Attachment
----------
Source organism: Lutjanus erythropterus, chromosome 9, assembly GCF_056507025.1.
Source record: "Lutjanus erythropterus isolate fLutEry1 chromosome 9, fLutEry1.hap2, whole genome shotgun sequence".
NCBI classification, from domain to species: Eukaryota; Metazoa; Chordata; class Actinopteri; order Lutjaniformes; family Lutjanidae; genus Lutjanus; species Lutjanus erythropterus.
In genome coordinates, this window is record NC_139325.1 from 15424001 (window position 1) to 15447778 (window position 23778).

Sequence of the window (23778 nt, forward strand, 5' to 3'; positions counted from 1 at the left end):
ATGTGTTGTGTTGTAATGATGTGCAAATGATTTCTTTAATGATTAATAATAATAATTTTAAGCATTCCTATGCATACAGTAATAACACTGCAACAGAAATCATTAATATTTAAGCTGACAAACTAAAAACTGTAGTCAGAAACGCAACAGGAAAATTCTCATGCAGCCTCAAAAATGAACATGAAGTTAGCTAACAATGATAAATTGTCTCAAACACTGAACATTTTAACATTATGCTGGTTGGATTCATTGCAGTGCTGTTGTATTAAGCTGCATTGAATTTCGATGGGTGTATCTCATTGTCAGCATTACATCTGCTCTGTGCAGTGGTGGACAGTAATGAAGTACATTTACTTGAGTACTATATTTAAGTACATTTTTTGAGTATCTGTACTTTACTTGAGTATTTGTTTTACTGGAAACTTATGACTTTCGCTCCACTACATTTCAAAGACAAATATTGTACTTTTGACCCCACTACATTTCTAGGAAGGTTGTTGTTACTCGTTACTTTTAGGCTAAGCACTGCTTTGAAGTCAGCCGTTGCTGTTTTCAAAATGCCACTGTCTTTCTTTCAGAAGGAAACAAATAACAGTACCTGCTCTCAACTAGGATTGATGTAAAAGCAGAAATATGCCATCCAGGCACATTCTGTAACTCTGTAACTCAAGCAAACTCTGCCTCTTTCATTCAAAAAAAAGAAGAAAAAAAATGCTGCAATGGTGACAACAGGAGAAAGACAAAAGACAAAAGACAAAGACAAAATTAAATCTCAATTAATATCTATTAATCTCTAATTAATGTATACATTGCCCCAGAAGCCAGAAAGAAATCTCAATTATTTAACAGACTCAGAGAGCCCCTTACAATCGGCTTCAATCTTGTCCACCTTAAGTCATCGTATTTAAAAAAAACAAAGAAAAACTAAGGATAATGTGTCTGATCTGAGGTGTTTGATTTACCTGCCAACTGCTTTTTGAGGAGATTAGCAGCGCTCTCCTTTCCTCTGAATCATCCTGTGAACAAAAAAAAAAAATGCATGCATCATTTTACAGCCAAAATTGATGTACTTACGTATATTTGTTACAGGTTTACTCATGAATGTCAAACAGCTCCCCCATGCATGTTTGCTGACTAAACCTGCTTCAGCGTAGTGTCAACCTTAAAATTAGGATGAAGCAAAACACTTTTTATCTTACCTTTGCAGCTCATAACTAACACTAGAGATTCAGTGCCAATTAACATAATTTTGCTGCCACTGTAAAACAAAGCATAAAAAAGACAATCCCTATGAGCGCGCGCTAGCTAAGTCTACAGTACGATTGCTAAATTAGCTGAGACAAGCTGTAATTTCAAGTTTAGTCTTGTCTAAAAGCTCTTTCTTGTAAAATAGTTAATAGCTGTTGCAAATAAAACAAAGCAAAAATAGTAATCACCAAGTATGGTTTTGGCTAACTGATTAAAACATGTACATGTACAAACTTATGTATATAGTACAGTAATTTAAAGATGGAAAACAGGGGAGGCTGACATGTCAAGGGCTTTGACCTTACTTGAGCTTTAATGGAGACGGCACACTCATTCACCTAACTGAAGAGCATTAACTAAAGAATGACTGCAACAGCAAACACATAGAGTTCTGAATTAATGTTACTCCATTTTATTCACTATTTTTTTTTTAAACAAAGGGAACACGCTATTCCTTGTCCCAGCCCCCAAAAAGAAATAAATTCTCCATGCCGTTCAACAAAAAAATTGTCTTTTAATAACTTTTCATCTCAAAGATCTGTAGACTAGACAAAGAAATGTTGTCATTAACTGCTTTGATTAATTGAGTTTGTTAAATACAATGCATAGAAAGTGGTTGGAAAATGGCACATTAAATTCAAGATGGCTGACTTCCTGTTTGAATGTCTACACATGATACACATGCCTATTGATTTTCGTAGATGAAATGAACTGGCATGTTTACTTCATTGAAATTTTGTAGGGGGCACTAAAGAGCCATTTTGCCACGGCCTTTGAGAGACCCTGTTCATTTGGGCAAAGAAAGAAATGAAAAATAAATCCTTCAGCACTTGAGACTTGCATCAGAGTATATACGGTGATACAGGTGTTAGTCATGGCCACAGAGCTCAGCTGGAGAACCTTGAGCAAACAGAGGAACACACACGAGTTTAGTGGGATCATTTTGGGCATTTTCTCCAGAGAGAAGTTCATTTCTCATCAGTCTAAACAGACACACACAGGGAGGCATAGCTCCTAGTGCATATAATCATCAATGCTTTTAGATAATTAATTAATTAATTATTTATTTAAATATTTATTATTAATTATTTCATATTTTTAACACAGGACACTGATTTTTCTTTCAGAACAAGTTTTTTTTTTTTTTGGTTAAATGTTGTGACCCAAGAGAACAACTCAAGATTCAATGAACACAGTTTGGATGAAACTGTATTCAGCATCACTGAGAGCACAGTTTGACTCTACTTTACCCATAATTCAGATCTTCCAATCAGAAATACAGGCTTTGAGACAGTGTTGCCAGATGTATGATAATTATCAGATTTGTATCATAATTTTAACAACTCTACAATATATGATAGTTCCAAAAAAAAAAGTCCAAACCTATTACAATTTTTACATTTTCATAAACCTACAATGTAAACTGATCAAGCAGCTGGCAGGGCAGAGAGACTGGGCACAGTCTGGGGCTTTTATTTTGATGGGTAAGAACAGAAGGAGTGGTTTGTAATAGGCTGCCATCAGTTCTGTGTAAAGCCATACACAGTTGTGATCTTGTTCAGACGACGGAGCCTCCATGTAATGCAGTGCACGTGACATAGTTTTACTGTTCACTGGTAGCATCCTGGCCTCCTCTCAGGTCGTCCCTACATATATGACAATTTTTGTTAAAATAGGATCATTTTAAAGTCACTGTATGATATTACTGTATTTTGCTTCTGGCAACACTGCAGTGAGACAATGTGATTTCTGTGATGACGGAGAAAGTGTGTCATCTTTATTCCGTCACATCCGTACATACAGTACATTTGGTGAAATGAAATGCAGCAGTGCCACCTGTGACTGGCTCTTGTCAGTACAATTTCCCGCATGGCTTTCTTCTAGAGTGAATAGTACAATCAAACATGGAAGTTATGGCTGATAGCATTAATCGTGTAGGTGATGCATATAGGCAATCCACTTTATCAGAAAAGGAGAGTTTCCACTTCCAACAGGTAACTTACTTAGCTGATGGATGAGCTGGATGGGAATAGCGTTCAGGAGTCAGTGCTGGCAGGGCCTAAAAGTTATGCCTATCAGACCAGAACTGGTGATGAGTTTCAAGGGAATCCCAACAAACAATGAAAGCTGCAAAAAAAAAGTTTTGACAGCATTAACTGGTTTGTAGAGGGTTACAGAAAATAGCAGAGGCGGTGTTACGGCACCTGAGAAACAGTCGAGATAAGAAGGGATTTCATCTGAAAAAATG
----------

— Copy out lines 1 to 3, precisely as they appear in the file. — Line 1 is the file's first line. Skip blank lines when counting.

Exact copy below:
Source organism: Lutjanus erythropterus, chromosome 9, assembly GCF_056507025.1.
Source record: "Lutjanus erythropterus isolate fLutEry1 chromosome 9, fLutEry1.hap2, whole genome shotgun sequence".
NCBI classification, from domain to species: Eukaryota; Metazoa; Chordata; class Actinopteri; order Lutjaniformes; family Lutjanidae; genus Lutjanus; species Lutjanus erythropterus.